PUBLIC MISLED: Sealed testimony reveals makers of OxyContin concealed strength of drug from doctors and consumers

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(NaturalHealth365) Use of the term “epidemic” to describe the current state of opioid drugs (like, OxyContin) in this country is not fear-mongering – it’s tragically accurate.

According to estimates from the U.S. Department of Health and Human Services, more than 130 people die of an opioid overdose every day in America.  And, for the first time in recorded history, Americans are now more likely to die in an opioid overdose than a car crash!

This grim picture doesn’t only involve illicit street drugs.  Between 1999 and 2017, nearly 218,000 people died of an overdose of prescription opioids, including oxycodone, better known by its brand name OxyContin.

These drugs – which doctors prescribed by the millions over the past three decades – come with a high risk of dependency and abuse. It’s a troubling realization … made much worse in light of newly released information showing that the powerful people behind these drugs lied about how dangerous and addictive opioids truly are.

Billionaire family founders of OxyContin company LIED to American public, doctors, about the strength of their money-making drugs

A transcript of a previously sealed 2015 deposition, performed as part of a lawsuit brought forth by the state of Kentucky against major drug company Purdue Pharma, has just been released.

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The deposition featured Dr. Richard Sackler, member of the billionaire family who owns Purdue Pharma. Both Dr. Sackler’s testimony and the mounds of evidence presented during the deposition show that the family was a major player in the heavy marketing of the company’s golden child, OxyContin, which hit the shelves in the mid-1990s.

What kind of marketing are we talking about? Improper at best – unlawful at worst. Court filings submitted ahead of the Kentucky Supreme Court (and more recently in a suit filed by the Massachusetts attorney general) allege the following:

  • Back in the 1990s when the drug first came out, the Purdue Pharma marketing team purposefully deceived doctors about their new drug, allowing physicians to believe that OxyContin was not as strong as morphine (in reality, it’s STRONGER). Why the sleight of hand? Simple: it boosted sales.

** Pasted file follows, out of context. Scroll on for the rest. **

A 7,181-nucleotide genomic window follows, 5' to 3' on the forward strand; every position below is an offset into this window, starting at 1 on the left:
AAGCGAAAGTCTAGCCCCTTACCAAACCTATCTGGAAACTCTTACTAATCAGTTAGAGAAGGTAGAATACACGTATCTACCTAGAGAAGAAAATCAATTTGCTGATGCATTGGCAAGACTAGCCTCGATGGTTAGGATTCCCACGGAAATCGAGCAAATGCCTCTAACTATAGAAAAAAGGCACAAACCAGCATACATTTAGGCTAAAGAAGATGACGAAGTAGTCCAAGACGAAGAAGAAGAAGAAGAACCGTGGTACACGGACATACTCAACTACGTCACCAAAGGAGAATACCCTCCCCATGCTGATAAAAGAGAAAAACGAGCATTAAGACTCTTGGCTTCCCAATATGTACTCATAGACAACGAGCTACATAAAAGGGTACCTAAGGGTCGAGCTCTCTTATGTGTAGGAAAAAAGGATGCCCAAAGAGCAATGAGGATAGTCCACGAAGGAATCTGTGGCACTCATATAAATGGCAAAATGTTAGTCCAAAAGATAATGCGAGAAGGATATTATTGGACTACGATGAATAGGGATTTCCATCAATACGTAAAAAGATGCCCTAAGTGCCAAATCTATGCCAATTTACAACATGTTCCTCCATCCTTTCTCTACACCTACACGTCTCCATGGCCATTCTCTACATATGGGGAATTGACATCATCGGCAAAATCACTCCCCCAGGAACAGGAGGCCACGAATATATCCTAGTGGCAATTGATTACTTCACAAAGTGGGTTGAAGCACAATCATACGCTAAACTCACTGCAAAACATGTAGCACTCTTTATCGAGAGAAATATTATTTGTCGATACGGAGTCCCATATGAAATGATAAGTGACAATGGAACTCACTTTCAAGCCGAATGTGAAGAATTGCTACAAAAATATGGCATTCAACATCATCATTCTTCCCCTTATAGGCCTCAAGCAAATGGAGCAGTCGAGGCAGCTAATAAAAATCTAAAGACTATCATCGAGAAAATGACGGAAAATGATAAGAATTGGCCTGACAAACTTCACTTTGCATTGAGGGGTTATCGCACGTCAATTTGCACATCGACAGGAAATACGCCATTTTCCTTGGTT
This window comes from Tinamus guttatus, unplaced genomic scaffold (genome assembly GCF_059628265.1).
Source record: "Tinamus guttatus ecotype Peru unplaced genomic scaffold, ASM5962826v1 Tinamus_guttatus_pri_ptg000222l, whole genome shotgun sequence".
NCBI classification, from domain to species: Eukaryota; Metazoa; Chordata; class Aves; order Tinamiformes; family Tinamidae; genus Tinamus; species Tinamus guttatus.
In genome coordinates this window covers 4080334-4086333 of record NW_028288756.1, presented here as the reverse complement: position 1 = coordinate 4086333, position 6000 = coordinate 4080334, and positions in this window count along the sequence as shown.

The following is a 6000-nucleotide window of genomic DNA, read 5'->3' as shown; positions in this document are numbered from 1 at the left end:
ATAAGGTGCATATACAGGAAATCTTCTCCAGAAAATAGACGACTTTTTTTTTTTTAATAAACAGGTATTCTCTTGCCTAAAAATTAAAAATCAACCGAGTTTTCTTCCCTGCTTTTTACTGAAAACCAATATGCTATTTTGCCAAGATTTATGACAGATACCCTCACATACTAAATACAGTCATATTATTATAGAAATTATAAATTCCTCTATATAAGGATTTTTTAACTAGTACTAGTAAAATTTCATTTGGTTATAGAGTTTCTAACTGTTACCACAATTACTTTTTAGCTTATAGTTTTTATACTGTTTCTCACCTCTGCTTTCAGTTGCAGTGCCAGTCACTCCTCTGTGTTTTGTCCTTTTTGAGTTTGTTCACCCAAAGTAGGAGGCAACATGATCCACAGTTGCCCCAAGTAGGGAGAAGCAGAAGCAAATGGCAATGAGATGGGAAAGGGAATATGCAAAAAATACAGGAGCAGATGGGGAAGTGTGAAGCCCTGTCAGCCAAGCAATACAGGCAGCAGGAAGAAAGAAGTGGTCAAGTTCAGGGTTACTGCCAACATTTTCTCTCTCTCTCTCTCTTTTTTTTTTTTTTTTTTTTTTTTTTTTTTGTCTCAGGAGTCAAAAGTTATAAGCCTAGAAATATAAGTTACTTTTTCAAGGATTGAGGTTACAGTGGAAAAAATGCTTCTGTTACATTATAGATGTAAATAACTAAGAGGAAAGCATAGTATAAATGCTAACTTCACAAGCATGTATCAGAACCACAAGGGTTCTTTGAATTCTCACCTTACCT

• The company directed its most aggressive marketing to doctors identified as frequent opioid prescribers – many of whom who ended up losing their licenses over their egregious, kick-back fueled over-prescribing.
  • Sales representatives were allegedly trained to say that the drugs they were pushing couldn’t be abused and had a low risk of addiction (a claim with absolutely no scientific evidence to support it).

The evidence is damning, and the motive is clear – within the first few years after releasing OxyContin, Purdue Pharma was boasting over $1 billion in annual sales of the drug.  Yet somehow the Sackler family’s sketchy involvement in it all was never made public, until now.

Purdue Pharma pleaded guilty in 2007 – but company founders got away unscathed

You see, during a 2007 federal criminal case, Purdue Pharma (and three top execs) pleaded GUILTY to charges that they misrepresented OxyContin dangers – charges which cost them almost $630 million in fines (a drop in the bucket compared to the company’s total worth).

But at the time, the Sackler family managed to weasel out of the ugly limelight, despite allegations that Dr. Sackler knew about the unlawful efforts going on in the company. In fact, evidence suggests that Dr. Sackler actually advised the marketing team and supported their decision to hide the truth about how strong OxyContin was.

It’s a major cover-up, at a major cost. And in the aftermath of the opioid crisis – which has led to hundreds of thousands of lives lost and cost the U.S. economy an estimated $504 billion in 2015 alone – hundreds of other entities (including cities, counties, and states) are launching their own suits against Purdue Pharma.

Let’s hope these litigations make an impact and force all those involved – including the Sackler family, one of the richest in the U.S. – to be held accountable.

Sources for this article include:

NYTimes.com
Propublica.org
HHS.gov
CDC.gov
NSC.org